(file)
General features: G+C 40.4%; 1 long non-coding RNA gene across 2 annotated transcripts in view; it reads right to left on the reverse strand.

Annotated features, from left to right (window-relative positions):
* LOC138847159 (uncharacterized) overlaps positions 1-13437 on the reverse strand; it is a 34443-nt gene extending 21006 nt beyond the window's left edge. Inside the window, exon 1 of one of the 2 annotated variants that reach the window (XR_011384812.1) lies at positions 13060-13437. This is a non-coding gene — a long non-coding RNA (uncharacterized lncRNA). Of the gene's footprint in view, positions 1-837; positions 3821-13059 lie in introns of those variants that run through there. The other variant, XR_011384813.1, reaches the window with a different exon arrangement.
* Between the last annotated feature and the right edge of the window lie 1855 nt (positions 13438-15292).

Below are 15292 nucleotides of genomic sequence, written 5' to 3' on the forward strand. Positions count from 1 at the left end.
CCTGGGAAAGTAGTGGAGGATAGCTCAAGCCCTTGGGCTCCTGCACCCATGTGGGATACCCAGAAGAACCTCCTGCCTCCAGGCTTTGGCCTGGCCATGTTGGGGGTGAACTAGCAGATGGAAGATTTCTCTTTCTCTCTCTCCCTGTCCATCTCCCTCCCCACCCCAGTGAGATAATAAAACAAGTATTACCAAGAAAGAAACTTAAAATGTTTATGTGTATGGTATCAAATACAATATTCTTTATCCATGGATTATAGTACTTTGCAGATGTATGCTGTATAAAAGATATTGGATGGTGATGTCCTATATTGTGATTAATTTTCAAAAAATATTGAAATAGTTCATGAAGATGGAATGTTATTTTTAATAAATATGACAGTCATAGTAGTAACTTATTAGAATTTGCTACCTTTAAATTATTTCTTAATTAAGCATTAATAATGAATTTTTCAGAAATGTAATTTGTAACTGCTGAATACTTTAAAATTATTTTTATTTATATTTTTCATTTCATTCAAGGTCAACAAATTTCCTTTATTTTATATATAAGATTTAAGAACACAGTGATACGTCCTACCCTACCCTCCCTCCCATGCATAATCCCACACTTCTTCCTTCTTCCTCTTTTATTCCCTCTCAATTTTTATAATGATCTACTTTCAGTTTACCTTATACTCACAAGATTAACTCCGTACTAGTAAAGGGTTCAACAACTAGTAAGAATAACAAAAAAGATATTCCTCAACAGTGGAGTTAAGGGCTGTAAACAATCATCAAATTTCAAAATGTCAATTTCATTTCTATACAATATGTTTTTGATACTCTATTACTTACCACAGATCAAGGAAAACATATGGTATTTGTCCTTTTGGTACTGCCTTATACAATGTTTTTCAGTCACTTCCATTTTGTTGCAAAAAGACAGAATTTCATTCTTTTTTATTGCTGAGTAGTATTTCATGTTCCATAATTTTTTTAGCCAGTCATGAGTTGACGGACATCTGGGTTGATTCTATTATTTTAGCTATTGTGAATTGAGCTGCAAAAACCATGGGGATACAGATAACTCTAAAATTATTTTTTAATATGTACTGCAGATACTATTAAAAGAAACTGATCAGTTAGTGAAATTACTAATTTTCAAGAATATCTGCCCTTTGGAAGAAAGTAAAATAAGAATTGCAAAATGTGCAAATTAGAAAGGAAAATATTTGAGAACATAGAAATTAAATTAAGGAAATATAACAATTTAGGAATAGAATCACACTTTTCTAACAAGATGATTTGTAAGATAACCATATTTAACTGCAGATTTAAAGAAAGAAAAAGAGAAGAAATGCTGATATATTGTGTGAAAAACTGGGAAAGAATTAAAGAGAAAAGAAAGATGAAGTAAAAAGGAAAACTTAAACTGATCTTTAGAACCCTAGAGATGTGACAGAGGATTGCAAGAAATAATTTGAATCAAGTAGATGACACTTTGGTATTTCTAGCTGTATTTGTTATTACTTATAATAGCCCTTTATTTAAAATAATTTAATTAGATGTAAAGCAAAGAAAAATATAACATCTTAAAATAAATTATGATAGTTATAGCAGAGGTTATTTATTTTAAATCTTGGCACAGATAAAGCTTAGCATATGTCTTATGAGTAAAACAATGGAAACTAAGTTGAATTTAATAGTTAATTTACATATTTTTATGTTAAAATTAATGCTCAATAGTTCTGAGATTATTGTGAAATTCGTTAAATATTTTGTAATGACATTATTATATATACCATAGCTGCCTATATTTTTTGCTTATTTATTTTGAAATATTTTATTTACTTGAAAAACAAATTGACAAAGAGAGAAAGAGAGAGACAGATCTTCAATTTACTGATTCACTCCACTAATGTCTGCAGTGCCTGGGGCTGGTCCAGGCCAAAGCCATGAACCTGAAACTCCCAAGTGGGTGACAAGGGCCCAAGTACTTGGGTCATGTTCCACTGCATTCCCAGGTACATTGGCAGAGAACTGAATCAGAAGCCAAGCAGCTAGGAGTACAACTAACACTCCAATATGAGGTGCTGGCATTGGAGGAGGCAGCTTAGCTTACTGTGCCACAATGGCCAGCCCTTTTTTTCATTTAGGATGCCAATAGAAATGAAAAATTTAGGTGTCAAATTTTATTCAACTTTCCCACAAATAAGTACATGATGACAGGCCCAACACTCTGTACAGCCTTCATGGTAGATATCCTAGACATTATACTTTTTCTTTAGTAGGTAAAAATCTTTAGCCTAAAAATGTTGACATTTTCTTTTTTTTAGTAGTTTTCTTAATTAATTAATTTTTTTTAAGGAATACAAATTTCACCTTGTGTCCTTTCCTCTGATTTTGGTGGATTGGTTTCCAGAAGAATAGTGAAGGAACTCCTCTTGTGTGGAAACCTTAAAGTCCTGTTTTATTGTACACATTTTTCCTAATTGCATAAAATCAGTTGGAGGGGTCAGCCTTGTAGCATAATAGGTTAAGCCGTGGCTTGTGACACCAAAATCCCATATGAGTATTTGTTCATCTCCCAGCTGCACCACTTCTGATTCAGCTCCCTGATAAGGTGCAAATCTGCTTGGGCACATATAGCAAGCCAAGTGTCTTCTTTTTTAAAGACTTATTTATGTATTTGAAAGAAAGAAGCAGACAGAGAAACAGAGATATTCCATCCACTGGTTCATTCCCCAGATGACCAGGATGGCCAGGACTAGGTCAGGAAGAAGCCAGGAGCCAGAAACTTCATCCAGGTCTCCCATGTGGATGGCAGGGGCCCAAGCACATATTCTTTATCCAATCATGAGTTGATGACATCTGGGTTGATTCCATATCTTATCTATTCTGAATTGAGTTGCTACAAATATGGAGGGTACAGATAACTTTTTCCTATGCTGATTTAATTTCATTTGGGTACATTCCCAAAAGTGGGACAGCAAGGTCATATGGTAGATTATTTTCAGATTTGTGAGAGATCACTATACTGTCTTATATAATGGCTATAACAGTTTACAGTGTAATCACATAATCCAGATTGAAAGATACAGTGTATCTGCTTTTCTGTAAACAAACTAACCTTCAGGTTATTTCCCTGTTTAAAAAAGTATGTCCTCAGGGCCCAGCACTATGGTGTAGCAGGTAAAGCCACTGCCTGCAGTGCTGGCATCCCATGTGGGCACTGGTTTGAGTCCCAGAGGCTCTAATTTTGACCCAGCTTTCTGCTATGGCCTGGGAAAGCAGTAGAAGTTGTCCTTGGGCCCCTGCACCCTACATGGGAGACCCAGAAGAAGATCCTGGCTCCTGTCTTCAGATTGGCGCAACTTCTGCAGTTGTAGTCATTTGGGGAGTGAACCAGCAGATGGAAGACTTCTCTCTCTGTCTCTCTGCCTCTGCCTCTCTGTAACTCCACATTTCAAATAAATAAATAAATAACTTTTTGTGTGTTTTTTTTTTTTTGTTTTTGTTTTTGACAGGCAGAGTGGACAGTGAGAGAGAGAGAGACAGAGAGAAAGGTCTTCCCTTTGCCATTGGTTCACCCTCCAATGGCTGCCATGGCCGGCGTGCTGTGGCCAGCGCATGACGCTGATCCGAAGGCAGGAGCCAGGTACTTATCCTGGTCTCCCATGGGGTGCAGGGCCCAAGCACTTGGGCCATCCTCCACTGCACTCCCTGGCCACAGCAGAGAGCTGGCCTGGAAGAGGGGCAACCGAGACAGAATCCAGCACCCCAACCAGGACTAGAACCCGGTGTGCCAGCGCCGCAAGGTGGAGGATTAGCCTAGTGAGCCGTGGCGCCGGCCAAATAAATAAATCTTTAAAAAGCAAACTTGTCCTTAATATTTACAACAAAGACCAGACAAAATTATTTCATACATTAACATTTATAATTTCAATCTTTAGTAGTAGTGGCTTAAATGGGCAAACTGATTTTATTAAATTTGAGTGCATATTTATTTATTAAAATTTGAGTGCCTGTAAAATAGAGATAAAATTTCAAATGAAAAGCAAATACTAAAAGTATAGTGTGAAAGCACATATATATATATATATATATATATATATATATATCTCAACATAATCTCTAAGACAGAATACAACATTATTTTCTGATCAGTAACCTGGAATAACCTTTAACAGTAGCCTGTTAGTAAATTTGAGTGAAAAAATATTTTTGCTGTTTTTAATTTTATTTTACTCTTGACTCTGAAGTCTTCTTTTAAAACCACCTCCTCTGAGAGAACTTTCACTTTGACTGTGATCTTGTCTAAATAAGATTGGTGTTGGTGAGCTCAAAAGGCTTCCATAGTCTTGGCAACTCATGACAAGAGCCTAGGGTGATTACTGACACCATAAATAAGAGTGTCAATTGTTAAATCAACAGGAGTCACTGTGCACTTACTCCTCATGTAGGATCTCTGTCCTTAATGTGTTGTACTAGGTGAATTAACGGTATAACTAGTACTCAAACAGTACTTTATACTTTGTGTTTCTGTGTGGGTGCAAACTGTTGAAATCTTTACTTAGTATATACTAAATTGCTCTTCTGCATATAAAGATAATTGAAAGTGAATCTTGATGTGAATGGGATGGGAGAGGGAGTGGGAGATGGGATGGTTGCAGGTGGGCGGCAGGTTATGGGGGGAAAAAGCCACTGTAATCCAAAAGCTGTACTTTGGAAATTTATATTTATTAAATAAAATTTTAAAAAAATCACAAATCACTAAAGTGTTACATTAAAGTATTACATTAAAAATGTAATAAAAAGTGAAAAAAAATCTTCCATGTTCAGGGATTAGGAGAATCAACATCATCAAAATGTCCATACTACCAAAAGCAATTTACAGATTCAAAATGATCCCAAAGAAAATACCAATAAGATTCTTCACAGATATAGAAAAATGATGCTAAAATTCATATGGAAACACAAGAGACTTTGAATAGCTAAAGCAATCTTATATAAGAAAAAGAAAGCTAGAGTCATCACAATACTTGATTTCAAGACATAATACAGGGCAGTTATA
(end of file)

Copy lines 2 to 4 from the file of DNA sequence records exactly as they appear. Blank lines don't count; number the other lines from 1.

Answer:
Annotated features, from left to right (window-relative positions):
* LOC138847159 (uncharacterized) overlaps positions 1-13437 on the reverse strand; it is a 34443-nt gene extending 21006 nt beyond the window's left edge. Inside the window, exon 1 of one of the 2 annotated variants that reach the window (XR_011384812.1) lies at positions 13060-13437. This is a non-coding gene — a long non-coding RNA (uncharacterized lncRNA). Of the gene's footprint in view, positions 1-837; positions 3821-13059 lie in introns of those variants that run through there. The other variant, XR_011384813.1, reaches the window with a different exon arrangement.
* Between the last annotated feature and the right edge of the window lie 1855 nt (positions 13438-15292).